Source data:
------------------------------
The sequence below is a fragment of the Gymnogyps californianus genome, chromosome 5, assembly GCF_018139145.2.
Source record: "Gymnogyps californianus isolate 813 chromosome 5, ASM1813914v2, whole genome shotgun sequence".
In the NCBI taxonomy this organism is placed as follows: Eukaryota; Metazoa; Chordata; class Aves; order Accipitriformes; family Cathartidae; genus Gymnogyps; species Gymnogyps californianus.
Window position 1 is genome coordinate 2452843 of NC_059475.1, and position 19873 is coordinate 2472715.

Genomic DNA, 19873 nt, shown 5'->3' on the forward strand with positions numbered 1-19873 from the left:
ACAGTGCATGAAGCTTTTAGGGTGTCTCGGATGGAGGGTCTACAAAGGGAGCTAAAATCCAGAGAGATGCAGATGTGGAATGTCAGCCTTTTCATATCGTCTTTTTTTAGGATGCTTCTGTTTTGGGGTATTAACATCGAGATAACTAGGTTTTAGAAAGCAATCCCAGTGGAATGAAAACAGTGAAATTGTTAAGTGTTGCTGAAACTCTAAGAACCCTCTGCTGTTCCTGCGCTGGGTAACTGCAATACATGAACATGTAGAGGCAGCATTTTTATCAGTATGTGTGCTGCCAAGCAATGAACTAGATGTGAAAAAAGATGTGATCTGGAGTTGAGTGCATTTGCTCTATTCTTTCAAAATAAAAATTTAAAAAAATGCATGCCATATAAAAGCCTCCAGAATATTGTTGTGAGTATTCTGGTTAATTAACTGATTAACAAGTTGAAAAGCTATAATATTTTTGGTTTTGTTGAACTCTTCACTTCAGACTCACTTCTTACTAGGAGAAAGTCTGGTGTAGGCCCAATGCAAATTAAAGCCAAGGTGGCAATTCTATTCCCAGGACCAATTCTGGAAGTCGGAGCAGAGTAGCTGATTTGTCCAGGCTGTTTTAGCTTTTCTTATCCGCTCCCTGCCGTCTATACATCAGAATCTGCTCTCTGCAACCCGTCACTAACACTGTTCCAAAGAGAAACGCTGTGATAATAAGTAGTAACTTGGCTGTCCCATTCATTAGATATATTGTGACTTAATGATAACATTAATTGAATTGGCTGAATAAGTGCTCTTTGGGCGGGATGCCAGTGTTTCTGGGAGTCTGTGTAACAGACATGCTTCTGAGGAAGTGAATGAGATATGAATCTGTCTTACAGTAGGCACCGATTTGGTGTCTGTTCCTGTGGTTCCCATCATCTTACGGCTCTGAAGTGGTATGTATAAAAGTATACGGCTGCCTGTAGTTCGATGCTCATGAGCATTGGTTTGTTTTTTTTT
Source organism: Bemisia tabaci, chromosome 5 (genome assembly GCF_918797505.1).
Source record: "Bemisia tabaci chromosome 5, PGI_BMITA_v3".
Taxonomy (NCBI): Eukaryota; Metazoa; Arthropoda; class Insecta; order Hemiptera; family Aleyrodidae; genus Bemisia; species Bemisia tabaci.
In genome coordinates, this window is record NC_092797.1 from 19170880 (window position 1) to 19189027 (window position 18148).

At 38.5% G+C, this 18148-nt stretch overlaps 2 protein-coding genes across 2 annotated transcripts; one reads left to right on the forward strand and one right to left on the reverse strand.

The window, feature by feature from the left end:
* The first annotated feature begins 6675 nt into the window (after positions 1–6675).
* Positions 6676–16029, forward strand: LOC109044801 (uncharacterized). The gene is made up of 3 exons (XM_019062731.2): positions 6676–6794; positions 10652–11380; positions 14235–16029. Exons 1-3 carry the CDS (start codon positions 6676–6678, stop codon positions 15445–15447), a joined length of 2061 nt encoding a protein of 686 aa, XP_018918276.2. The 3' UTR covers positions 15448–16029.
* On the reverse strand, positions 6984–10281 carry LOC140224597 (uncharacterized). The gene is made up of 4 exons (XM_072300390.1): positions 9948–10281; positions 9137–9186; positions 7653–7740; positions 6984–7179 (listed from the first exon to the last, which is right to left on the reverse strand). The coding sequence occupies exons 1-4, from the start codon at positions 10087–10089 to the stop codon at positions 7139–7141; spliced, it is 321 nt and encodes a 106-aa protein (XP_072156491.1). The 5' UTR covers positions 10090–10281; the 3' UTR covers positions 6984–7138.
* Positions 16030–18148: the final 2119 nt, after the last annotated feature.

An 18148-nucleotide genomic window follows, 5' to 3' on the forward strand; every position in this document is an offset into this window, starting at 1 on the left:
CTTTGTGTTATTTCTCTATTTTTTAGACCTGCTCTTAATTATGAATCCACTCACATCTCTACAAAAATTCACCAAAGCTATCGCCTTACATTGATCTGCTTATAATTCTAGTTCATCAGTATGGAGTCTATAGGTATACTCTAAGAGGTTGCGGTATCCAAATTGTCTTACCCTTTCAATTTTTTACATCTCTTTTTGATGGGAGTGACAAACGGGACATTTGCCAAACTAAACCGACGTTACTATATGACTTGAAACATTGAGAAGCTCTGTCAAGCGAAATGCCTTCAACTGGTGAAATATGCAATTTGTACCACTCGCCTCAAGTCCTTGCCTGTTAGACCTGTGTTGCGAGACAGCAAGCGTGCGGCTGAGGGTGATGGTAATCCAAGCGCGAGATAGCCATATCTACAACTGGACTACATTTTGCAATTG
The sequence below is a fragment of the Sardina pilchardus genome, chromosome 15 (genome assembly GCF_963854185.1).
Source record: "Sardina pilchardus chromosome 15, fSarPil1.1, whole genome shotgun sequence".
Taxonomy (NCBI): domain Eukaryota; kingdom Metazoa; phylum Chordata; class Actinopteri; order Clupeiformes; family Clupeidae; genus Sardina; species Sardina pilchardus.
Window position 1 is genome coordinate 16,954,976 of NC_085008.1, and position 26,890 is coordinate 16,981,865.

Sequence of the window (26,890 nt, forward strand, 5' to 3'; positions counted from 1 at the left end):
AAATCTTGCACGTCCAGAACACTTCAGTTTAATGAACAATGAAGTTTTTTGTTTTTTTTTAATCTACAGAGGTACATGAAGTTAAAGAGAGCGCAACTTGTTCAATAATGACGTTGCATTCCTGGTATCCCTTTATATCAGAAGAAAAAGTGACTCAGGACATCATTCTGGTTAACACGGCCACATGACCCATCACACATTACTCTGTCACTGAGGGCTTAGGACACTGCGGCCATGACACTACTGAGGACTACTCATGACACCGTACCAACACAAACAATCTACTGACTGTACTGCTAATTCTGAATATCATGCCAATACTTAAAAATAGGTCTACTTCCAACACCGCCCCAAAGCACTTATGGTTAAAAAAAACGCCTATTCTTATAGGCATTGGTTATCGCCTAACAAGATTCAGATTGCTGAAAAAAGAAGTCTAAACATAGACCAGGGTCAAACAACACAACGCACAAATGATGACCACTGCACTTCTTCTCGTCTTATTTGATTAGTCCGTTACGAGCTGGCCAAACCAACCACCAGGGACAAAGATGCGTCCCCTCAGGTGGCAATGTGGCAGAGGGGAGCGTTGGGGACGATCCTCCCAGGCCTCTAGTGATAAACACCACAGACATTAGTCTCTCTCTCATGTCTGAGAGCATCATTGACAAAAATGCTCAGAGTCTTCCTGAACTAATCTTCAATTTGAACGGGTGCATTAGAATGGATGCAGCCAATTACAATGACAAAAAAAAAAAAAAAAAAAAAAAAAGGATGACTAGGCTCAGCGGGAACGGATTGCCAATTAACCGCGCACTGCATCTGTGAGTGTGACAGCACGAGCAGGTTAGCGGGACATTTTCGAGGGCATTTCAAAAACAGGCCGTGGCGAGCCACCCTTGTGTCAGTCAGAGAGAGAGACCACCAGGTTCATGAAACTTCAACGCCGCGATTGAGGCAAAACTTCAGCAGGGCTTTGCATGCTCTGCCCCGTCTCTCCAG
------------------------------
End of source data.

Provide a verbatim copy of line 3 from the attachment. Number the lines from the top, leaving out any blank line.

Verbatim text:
In the NCBI taxonomy this organism is placed as follows: Eukaryota; Metazoa; Chordata; class Aves; order Accipitriformes; family Cathartidae; genus Gymnogyps; species Gymnogyps californianus.